Apparently not. Marvel-type stories are still around and, from what I hear, even DC does stories like that now. Heck, a while back they even killed off Superman–in seven or eight high-priced issues, certain to be followed by ten or twelve more issues concerning his resurrection. It makes one wish for the good old days of green kryptonite. Or at least it made me wish it, but I know I have no real right to, because to this day I’ve never read a Marvel comic. Maybe if I did, I’d see why they’re so much better.

See, what you have here in your editor is a comic conservative. While I’m certainly no expert on either Batman or Superman, I know all the history: Ma and Pa Kent, Smallville, Robin, Lois and Lana, Krypto the superdog, the Joker, the Fortress of Solitude, and so on and so on. And I know a little about the classic Marvel characters. Unless you don’t have a television set, you pick up some of this through some mental osmosis. I never watched The Incredible Hulk on the tube, but I’ve seen pictures of Bixby and Ferrigno.

But I must admit to you that I know virtually nothing about any comic character of the last fifteen or twenty years. I don’t have any figures, but just from casual observation it seems these have been the very years when comics have had their most phenomenal growth, and the time when they have achieved a degree of respectability. Hundreds of people get together on weekends to buy, sell, and trade comics at astronomical prices.

Sorry, folks. I missed all that. I own one comic book, which I paid two dollars for.

So where do I get off editing a book about superheroes? you are probably asking yourself along about now.

It’s a fair question, one that deserves an answer. And just to show you what a generous guy I am, I have two answers for you.

The first concerns a story idea I got one fine day a few years ago. It was quite a simple idea, and went something like this: What if Kal-El of Krypton, escaping his home planet’s destruction, had landed in the late Soviet Union instead of Smallville, U.S.A.? Maybe he brought Truth and Justice along with him, in his little Kryptonian brain, but how about “The American Way”? I thought there might be a funny story in there, so I wrote it.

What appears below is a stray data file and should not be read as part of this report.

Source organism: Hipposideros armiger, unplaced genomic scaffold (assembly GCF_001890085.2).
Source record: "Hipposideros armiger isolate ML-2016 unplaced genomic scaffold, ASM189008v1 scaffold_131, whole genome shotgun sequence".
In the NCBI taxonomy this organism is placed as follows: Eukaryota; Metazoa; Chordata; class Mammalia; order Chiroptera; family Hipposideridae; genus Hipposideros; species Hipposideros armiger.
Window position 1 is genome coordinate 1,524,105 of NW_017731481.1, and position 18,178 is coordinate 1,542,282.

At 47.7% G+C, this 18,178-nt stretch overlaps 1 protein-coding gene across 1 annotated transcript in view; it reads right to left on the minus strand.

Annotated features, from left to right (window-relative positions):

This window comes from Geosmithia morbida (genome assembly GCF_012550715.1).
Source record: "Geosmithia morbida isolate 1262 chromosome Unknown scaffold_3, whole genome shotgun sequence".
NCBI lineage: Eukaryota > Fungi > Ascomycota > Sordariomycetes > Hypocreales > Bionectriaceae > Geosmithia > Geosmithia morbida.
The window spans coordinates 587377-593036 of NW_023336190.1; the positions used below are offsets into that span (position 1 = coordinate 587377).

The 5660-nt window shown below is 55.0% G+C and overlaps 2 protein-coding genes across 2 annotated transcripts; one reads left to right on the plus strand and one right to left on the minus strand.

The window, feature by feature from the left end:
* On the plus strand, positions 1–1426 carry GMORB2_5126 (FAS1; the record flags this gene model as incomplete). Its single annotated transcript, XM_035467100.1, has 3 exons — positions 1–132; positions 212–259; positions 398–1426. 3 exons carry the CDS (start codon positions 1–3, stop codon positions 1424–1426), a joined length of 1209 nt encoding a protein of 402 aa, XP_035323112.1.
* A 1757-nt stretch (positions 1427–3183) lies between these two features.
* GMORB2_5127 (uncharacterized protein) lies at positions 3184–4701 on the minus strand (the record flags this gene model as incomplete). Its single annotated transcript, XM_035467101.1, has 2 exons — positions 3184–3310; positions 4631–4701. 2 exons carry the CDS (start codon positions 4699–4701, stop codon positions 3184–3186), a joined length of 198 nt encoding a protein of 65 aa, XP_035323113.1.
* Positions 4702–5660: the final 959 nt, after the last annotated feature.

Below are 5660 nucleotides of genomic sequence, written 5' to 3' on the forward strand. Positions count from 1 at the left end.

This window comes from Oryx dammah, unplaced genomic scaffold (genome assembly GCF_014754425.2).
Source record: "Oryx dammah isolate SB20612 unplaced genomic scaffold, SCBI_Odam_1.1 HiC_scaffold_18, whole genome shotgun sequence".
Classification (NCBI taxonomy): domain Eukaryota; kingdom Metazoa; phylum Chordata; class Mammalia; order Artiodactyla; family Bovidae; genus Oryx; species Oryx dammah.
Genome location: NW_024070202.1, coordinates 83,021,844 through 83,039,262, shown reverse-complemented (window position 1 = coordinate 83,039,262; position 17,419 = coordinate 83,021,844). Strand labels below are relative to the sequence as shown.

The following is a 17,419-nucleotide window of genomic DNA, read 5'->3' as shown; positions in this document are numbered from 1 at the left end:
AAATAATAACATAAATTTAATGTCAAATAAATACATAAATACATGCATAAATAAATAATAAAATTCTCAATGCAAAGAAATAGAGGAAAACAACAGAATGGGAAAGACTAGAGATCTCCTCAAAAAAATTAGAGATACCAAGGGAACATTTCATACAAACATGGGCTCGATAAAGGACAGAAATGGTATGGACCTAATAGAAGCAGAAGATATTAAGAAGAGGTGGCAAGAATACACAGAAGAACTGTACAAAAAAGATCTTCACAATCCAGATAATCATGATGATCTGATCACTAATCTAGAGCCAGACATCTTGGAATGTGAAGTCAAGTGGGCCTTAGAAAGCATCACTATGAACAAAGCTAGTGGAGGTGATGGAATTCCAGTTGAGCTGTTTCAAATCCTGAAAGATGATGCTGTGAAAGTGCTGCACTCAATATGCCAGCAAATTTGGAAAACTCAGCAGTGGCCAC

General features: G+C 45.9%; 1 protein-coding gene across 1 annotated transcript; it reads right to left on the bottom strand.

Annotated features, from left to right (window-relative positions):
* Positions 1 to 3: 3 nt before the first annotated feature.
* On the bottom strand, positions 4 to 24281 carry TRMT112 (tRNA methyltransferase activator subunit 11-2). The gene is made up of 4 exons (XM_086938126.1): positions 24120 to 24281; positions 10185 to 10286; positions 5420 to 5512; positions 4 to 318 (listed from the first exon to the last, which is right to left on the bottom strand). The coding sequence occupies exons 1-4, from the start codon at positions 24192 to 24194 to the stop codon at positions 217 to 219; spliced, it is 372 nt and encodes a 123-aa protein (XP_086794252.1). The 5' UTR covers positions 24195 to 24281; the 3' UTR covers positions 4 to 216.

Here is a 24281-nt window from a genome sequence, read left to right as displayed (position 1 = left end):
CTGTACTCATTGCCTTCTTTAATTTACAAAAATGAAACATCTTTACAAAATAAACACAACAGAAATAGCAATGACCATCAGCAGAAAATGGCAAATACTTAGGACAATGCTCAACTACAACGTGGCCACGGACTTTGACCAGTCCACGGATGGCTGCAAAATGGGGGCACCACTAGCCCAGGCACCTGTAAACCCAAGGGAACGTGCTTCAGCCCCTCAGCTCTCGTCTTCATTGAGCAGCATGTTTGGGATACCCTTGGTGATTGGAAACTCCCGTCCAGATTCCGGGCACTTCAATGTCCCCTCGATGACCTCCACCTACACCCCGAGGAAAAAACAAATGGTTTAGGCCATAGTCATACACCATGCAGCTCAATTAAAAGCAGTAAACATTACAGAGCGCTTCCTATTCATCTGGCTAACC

That story is collected here, which is only logical when you understand that my co-editor, Ricia Mainhardt, upon reading the story, thought it would be a good idea to put together an anthology with a whole bunch of these alternate superhero stories. It sounded like fun to me, too, so we sent out queries and the stories started pouring in. The best of them are in this book.

Well, sure. (A third answer to the question occurs to me now: It’s my book. I’ve got a right to do the introduction. However, I won’t use that one.) Sure, but you’ve admitted you’re no authority on the subject, I hear you complaining. Why not let an expert take over? This sounds like a job for . . . somebody else.

Nothing could be further from the truth. There are no experts on the superheroes to be found in this book. These are the guys who didn’t make the cut into the big leagues. None of them has ever had a comic of his own, much less a television show or a feature movie. These are the superheroes that take Marvel Comics one step further. They’re not just more human. Most of them are too human. Take Captain Swastika, for instance. There’s a tragic story. These are the guys whose superpowers can be more a nuisance than an asset, guys like Sound Effect Man, a second-banana superhero if ever there was one. You’ll meet these people, and more like them in the pages of this book.

You know what? Maybe there is something to this Marvel business. Because I like these superheroes more than I ever liked that muscle-bound jerk, Superman, or that gloomy, brooding, boring Batman.

So here it is, on approval. Constructed of the finest, sturdy paperboard, seats one, good for hours and hours of adventure, some assembly required. Use it for ten full days and if you don’t think it’s the greatest anti-superhero book ever . . . well, maybe you’ll ask your mom before you buy another one like it.